Nations Convention on the Rights of the Child – may be realized or infringed in the digital age. With more children around the world going online every day, it is more important than ever to clarify how
the internet can advance children’s opportunities in life while safeguarding them from harm or abuse. This requires evidence, from children themselves, that represents the diversity of children’s experiences at the national and global levels. By talking to children, we are better able to understand not only the barriers they face in accessing the internet, but also the opportunities they enjoy and the skills and competences they acquire by engaging in these activities. This allows us to enquire about children’s exposure to online risks and possible harms, and about the role of their parents as mediators and sources of support. In bringing children’s own voices and experiences to the centre of policy development, legislative reform and programme and service delivery, we hope the decisions made in these spheres will serve children’s best interests.
The internet is becoming a natural part of children’s lives across the globe, but we still lack quality and nationally representative data on how children use the internet and with what consequences. This report underscores that it is possible to collect quality data if the right strategies and investments are in place. Over the past 4 years, the Global Kids Online network has worked with UNICEF and partners around the world to improve the global evidence base on the risks and opportunities for children on the internet. This report provides a summary of the evidence generated from Global Kids Online national surveys in 11 countries. Importantly, most of the evidence comes from children themselves, because it is only by talking to children that we can understand how the internet affects them. By bringing children’s own voices and experiences to the centre of policy development, legislative reform, advocacy, and programme and service delivery, we hope the decisions made in these spheres will serve children’s best interests.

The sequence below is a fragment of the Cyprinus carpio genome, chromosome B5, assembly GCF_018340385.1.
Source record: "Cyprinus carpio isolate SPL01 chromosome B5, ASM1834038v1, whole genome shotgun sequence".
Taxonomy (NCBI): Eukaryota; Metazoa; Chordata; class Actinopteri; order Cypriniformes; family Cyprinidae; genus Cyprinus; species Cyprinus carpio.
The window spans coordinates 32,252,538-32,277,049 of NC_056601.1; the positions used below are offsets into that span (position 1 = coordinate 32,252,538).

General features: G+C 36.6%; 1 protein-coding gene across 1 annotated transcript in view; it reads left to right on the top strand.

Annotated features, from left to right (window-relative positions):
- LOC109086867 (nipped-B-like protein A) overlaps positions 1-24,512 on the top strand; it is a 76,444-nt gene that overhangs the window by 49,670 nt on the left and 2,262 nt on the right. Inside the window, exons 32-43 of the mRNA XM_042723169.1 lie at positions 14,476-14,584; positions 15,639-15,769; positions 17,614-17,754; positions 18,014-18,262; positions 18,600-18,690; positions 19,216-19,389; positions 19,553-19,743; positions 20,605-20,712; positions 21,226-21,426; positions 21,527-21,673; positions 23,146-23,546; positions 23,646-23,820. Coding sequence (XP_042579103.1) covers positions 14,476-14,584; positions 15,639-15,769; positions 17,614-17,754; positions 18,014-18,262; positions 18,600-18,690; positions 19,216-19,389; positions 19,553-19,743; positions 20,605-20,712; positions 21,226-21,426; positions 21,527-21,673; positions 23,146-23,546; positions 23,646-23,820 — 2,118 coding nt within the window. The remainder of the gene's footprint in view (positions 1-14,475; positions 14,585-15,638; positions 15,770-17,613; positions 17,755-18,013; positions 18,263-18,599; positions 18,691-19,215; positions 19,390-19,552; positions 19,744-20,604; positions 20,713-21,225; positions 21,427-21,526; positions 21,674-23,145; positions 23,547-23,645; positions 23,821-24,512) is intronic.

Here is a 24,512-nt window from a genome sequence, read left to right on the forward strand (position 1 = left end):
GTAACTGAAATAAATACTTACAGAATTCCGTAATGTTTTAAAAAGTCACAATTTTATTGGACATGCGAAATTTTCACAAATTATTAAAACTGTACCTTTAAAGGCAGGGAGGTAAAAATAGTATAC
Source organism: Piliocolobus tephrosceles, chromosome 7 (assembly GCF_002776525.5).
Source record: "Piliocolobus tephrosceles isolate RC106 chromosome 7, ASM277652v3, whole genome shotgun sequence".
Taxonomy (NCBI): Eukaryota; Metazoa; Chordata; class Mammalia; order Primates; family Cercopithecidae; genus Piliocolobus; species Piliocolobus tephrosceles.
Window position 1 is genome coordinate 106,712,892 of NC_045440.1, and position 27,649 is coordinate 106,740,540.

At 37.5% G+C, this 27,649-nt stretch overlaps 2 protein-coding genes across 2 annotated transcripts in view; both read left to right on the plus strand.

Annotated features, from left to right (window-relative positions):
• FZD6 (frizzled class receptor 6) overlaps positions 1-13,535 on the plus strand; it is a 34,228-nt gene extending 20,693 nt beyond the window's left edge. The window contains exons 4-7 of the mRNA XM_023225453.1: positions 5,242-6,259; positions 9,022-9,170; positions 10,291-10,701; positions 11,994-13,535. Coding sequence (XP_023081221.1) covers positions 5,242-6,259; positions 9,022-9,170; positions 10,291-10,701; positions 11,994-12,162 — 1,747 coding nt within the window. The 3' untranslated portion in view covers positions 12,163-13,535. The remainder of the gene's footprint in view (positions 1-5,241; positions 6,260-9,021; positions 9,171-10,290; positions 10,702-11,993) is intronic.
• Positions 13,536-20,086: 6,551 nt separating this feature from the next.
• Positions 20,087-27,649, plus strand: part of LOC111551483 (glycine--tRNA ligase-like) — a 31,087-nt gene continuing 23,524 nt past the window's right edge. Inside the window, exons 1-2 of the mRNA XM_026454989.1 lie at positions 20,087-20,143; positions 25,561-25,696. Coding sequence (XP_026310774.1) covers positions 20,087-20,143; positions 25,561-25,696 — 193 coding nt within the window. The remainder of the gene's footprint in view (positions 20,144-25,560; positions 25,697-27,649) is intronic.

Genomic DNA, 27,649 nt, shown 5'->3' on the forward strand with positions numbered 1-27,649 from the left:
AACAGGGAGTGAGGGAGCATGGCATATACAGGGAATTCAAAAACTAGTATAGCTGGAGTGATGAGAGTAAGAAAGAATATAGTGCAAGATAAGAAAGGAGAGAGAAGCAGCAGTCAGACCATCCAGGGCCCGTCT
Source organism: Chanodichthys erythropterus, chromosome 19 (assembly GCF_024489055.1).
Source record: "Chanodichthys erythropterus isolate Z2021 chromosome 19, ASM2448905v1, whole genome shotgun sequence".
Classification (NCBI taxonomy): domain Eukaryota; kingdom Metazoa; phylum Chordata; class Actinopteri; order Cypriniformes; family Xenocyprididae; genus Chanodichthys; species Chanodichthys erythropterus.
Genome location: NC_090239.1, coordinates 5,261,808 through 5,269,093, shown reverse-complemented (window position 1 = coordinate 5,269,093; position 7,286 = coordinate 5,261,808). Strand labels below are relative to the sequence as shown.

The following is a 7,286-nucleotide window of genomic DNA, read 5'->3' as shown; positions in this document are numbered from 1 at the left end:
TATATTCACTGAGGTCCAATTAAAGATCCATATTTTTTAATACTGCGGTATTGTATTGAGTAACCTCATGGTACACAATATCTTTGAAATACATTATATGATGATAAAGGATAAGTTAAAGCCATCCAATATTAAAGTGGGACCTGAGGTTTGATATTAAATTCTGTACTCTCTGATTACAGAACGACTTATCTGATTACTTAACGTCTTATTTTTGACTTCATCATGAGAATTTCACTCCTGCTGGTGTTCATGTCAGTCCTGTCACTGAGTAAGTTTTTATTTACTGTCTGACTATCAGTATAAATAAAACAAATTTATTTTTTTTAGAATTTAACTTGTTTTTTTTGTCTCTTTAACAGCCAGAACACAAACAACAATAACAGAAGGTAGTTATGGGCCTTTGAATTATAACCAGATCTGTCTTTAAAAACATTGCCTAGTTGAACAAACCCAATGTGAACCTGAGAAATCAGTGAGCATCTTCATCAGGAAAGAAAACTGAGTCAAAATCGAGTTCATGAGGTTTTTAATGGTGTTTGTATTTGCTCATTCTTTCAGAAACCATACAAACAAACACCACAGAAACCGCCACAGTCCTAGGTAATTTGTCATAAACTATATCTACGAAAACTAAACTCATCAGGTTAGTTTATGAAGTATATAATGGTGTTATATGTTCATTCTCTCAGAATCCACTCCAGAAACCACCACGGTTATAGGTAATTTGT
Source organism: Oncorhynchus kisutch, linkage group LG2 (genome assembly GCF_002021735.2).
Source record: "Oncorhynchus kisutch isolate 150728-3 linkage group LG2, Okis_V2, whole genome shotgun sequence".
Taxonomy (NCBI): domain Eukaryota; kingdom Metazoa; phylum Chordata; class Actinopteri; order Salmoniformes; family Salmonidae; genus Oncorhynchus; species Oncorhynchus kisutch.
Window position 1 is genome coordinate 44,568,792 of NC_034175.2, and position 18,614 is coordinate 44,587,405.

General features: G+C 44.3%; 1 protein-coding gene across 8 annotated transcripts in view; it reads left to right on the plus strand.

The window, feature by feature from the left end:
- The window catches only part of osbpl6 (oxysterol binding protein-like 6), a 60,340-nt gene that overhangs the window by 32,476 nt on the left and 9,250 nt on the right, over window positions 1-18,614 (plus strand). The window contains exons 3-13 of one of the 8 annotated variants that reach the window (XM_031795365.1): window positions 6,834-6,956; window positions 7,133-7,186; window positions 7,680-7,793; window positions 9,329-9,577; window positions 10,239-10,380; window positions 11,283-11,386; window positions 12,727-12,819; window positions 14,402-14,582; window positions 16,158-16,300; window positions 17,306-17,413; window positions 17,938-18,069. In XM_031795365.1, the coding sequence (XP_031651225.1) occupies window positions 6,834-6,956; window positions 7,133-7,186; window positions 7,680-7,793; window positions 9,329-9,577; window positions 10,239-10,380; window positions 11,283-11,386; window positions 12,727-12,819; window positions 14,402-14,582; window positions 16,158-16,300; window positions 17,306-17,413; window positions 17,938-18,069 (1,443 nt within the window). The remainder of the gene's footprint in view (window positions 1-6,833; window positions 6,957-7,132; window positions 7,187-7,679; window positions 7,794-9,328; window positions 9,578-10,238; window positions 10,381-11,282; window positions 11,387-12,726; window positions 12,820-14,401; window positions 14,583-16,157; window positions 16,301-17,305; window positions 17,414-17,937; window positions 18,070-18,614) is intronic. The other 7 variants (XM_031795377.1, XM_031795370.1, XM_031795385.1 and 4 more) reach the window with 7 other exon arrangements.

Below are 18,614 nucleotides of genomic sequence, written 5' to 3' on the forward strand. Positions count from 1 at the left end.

We examine the effect of the Zambia Child Grant Programme – an unconditional cash transfer (CT) targeted to rural families with children under age five – on height-for-age four years after programme
initiation. The CT scheme had large positive effects on several nutritional inputs including food expenditure and meal frequency. However, there was no effect on height-for-age. Production function
estimates indicate that food carries little weight in the production of child height. Health knowledge of mothers and health infrastructure in the study sites are also very poor. These factors plus the harsh
disease environment are too onerous to be overcome by the increases in food intake generated by the CT. In such settings, a stand-alone CT, even when it has large positive effects on food security, is